Perspective features the opinions of prominent people in the fitness industry. Here, renowned fitness business educator, Thomas Plummer, explains why he believes the US fitness market is so important to the Australian fitness industry.

There are a number of factors that make the US small business market the most unique in the world.
First of all, anyone with an idea can take a chance and open a business. There is little regulation and relatively easy access to funds, so anyone’s dream can quickly become a business.

Secondly, the size and density of population, coupled with intense competition, means that a new business will either succeed or fail in a matter of weeks and months, rather than years. Competition either kills you or validates you.

Thirdly, entrepreneurs in the US are often first in the game with new ideas, or at least in stealing an idea, turning it into a fully capitalised working business plan and getting it into the market faster than anywhere else in the world. The American love of innovation is nowhere better illustrated than in its approach to small business.

So, what does this mean to the Australian fitness industry? It means that, because US successes and failures occur years before anyone else tries the ideas, the Aussie market has a prevision of what might work and what might fail, helping to shape the way in which it plans and runs similar concepts.

You can actually model this out: idea is born – market accepts or denies – accepted businesses move forward – imitators appear – business settles at a specific level – idea slowly fades and is replaced by the next big thing – someone in another country takes the idea and starts the cycle over again.

For example, the 24-hour fitness concept is old news stateside, but for a few years it was the big story in fitness, prompting a rush of imitators to the market, with even the large box players attempting to add round-the-clock access. Now there are only several players left in the game, and, because it was so easily copied, it no longer has a competitive edge in the market.
Low-priced ‘value’ clubs have also been all the rage, and there has been a rush to imitate those as well. But again, we are already seeing that market decline as the imitators fail and the realities of running a business based upon finding an endless stream of new members proves to be difficult. Research now shows these clubs tear up the market for about five years and then fall off a cliff as the ability to continually replace lost members fails. We have also learnt that as competition for that same cheap client intensifies in the market, the cliff edge appears even sooner.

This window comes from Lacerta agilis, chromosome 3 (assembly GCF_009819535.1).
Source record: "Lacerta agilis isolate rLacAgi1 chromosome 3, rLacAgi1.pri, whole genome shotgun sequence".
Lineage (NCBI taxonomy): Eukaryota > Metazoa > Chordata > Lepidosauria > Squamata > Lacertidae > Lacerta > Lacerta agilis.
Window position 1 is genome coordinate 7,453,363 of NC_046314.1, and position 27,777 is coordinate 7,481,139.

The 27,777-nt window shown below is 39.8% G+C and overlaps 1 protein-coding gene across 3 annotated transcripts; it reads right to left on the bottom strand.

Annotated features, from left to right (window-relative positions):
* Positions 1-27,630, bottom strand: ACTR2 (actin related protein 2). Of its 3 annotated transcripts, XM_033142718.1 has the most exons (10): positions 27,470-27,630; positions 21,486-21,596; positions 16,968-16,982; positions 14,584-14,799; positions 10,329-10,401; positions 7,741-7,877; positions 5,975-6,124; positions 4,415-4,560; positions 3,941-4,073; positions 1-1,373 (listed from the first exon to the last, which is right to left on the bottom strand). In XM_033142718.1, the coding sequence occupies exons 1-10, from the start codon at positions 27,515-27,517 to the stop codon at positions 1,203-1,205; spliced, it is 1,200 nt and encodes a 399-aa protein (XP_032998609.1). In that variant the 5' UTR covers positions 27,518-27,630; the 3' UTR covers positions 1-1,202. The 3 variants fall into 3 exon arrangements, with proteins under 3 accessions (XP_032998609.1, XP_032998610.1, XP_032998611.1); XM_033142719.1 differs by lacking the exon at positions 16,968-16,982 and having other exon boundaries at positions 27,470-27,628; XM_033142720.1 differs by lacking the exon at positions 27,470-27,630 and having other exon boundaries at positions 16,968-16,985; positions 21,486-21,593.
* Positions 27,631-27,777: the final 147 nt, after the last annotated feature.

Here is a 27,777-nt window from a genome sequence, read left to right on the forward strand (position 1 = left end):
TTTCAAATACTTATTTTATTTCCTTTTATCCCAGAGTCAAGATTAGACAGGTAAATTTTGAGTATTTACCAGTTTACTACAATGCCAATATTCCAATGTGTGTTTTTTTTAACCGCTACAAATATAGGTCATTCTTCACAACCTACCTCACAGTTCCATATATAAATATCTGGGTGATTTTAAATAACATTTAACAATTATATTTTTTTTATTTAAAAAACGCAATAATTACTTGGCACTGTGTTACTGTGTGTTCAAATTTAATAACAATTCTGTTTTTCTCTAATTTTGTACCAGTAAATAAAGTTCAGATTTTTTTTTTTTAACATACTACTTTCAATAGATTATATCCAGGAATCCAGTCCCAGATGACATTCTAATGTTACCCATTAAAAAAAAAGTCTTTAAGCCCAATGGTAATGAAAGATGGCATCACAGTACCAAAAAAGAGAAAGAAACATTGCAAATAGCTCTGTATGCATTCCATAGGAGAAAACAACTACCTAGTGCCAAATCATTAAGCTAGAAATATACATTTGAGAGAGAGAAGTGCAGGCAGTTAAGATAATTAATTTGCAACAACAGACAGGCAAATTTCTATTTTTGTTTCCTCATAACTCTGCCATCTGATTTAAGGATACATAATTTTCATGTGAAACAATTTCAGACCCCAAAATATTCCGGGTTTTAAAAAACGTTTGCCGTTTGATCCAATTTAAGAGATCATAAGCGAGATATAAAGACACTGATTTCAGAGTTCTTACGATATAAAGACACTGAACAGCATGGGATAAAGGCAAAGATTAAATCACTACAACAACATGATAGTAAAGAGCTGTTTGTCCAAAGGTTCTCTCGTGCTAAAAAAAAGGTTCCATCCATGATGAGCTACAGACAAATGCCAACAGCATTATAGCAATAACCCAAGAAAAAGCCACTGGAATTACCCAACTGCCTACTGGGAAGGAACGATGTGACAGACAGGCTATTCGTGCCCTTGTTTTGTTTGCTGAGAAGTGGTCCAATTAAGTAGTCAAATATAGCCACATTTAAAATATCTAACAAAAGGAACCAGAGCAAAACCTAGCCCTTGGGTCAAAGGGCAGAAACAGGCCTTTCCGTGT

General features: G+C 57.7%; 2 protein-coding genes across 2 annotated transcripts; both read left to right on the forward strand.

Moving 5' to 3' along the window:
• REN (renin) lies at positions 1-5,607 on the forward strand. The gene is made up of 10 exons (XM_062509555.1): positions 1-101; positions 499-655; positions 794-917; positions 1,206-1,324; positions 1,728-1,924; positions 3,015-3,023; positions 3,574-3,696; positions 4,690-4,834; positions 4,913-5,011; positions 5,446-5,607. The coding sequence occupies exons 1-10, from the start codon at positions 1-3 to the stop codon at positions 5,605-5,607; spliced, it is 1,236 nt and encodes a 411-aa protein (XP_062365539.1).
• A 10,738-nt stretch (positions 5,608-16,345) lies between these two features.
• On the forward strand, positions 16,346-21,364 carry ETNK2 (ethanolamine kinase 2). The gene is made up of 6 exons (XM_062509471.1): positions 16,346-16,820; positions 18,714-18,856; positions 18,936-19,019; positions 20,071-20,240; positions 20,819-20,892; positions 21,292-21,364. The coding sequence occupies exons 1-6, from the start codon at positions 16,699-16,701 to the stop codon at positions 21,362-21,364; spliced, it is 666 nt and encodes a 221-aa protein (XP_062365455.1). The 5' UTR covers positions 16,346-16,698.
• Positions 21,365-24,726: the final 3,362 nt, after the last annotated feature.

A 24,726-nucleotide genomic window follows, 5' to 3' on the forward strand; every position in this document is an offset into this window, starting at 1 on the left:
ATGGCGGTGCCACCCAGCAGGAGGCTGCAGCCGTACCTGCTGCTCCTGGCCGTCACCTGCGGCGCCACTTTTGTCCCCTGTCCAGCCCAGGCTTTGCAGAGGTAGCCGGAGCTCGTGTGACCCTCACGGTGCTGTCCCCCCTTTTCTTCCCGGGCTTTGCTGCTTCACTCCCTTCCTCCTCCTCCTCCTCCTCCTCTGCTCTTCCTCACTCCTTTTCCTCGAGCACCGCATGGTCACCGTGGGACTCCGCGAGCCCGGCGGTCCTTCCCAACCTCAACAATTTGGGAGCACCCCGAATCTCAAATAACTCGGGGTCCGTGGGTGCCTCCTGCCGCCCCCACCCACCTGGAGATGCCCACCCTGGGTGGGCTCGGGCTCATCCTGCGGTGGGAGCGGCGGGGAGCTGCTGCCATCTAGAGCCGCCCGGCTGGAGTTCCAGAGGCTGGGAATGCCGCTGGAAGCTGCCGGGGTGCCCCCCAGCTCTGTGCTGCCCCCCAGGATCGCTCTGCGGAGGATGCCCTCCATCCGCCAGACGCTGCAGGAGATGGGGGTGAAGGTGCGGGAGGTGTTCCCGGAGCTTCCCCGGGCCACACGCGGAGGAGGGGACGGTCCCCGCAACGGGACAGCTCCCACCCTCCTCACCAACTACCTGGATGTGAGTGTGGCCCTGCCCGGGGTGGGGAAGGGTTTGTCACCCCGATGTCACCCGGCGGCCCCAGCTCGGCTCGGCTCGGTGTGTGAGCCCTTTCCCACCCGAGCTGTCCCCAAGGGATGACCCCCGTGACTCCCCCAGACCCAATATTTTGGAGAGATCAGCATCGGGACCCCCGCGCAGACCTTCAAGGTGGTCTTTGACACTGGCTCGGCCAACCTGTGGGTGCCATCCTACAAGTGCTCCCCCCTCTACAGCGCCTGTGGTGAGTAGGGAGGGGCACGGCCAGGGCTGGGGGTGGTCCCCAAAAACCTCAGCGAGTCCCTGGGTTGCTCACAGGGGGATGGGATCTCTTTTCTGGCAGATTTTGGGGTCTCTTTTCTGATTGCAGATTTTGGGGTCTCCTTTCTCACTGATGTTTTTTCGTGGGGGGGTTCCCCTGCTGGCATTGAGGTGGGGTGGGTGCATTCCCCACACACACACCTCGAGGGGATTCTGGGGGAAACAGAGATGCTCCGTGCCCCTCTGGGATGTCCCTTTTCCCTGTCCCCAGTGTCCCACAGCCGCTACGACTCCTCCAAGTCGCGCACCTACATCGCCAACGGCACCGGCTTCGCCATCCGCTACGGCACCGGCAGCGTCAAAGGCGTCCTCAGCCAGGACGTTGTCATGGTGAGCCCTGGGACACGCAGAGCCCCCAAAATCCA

Other trends that have hit hard and then failed or declined are the circuit clubs (which are practically nonexistent in the US today), circuit training in box clubs, Latin-flavoured dance fitness, and some areas of group exercise, which are declining in many markets as the new generation gym-goers gravitate toward group personal training. Nothing lasts forever, and this applies to most areas of fitness.

Unfortunately, most people who replicate US business models in other countries seem to think, in the face of evidence to the contrary, that their experience will be somehow different. It’s like having your parents tell you that getting married when you are 20 is stupid, it won’t last and yes, that guy is a loser. Does their opinion change anything? Knowing bad news is ahead seldom dims someone’s view of the present, both in life and in business.

The lesson to learn is that every business has a pattern, and that the US experience will often provide a roadmap to how the same business model will perform in Australia. The 24-hour idea will be copied and fade; the cheap clubs will kill it for a few years, be copied and then fail; and the big box club will slowly fade and be replaced by the training-centric business based upon results and a higher return per client rather than volume. Are these ideas still worth trying? Of course, but knowing there is a limit on that business helps you create an exit strategy before you even get in – and the foundational rule of business is to never get into anything unless you know how you are going to get out.


Thomas Plummer
A 30-year veteran of the fitness business, Thomas is founder of the Thomas Plummer Company and the National Fitness Business Alliance (NFBA), the world’s largest provider of education for fitness business owners. Considered by many to be one of the most influential people working in the business of fitness today, Thomas speaks in front of over 10,000 people annually, and has authored six bestselling books on the business of fitness.